Are you a nuclear engineer? Do you want to be? This discipline has huge potential in a booming energy industry, and with a closer look at what these highly skilled workers do, you can position yourself to join this elite team of talented workers. Here’s what you need to know about jobs in nuclear engineering.
Day to Day Duties and Responsibilities
Nuclear engineers research and develop the processes, instruments, and systems used to derive benefits from nuclear energy and radiation. Many engineers work in nuclear power plants as directors of operation and maintenance activities. Safety is a critical goal of all nuclear engineers and is paramount to their responsibilities within any job description. Overall, nuclear engineers are normally tasked with designing or developing nuclear equipment, such as reactor cores, radiation shielding, and associated instrumentation. They write and direct operational instructions in use in nuclear plant operations, as well as in the handling and disposing of nuclear waste.
Key skills of nuclear engineers include the ability to identify design elements to help build facilities and equipment, work collaboratively with other engineers and technicians, communicate effectively both in writing and in person, pay close attention to what is happening at all times, and ensure that operations comply with all regulations and laws relating to safety and the environment. Logical-thinking skills, math, and problem-solving skills are all very important as well.
Power reactor operators require a license, but licensure is not required for entry-level positions as a nuclear engineer. Such jobs do require a bachelor’s degree at least, and many jobs require a master’s or even a Ph.D. Students interested in studying nuclear engineering should take high school courses in mathematics and science, such as calculus and physics. A Professional Engineering (PE) license allows for higher levels of independence and opportunities overseeing the work of other engineers and providing services directly to the public. State licensure generally requires a degree from an accredited engineering program, a passing score on the Fundamentals of Engineering (FE) exam, relevant work experience (typically 4+ years), and a passing score on the Professional Engineering (PE) exam.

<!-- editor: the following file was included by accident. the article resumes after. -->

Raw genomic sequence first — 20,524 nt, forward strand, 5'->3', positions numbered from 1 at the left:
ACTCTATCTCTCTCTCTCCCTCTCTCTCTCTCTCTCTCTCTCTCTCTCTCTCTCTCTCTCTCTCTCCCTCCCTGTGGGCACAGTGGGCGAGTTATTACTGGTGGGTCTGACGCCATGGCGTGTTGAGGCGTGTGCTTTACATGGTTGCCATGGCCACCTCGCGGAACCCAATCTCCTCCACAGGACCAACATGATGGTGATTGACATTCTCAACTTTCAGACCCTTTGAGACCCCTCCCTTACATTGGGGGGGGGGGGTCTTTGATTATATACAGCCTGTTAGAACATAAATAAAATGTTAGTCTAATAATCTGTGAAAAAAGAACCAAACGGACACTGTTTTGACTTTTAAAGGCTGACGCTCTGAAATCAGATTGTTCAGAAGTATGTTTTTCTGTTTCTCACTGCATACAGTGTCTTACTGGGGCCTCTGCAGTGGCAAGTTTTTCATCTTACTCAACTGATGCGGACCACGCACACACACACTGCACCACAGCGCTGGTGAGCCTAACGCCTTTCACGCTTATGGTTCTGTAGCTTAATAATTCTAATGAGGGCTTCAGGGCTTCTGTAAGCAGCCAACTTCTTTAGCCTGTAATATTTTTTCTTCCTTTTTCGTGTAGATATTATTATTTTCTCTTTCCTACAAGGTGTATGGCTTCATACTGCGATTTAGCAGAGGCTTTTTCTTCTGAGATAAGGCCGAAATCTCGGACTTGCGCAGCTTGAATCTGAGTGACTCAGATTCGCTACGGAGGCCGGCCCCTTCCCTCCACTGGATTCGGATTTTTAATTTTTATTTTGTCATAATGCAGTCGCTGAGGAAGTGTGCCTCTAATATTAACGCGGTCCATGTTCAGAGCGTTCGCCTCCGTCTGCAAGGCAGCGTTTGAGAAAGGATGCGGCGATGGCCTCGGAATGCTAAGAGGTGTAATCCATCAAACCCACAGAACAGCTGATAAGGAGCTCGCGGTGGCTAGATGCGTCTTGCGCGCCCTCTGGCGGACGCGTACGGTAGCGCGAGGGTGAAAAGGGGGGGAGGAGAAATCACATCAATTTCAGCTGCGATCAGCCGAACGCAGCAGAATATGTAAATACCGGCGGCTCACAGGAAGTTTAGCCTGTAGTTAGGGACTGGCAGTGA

The average salary for the Norfolk, VA area is about $85,000. Hourly, that equates to just over $41 per hour. And while the employment of nuclear engineers is projected to decline slightly by the Bureau of Labor and Statistics, there will be numerous job openings simply due to the amount of engineers on track to retire in the next few years. As operating extensions are being granted to older nuclear power plants, there are many opportunities for job applicants looking to grow their careers.
How to Become One
If you are still in school, now is the time to focus on the academic disciplines that will prepare you for a job as a nuclear engineer. Explore the programs available to you, and seek to gain as much experience as possible through cooperative-education programs and internships.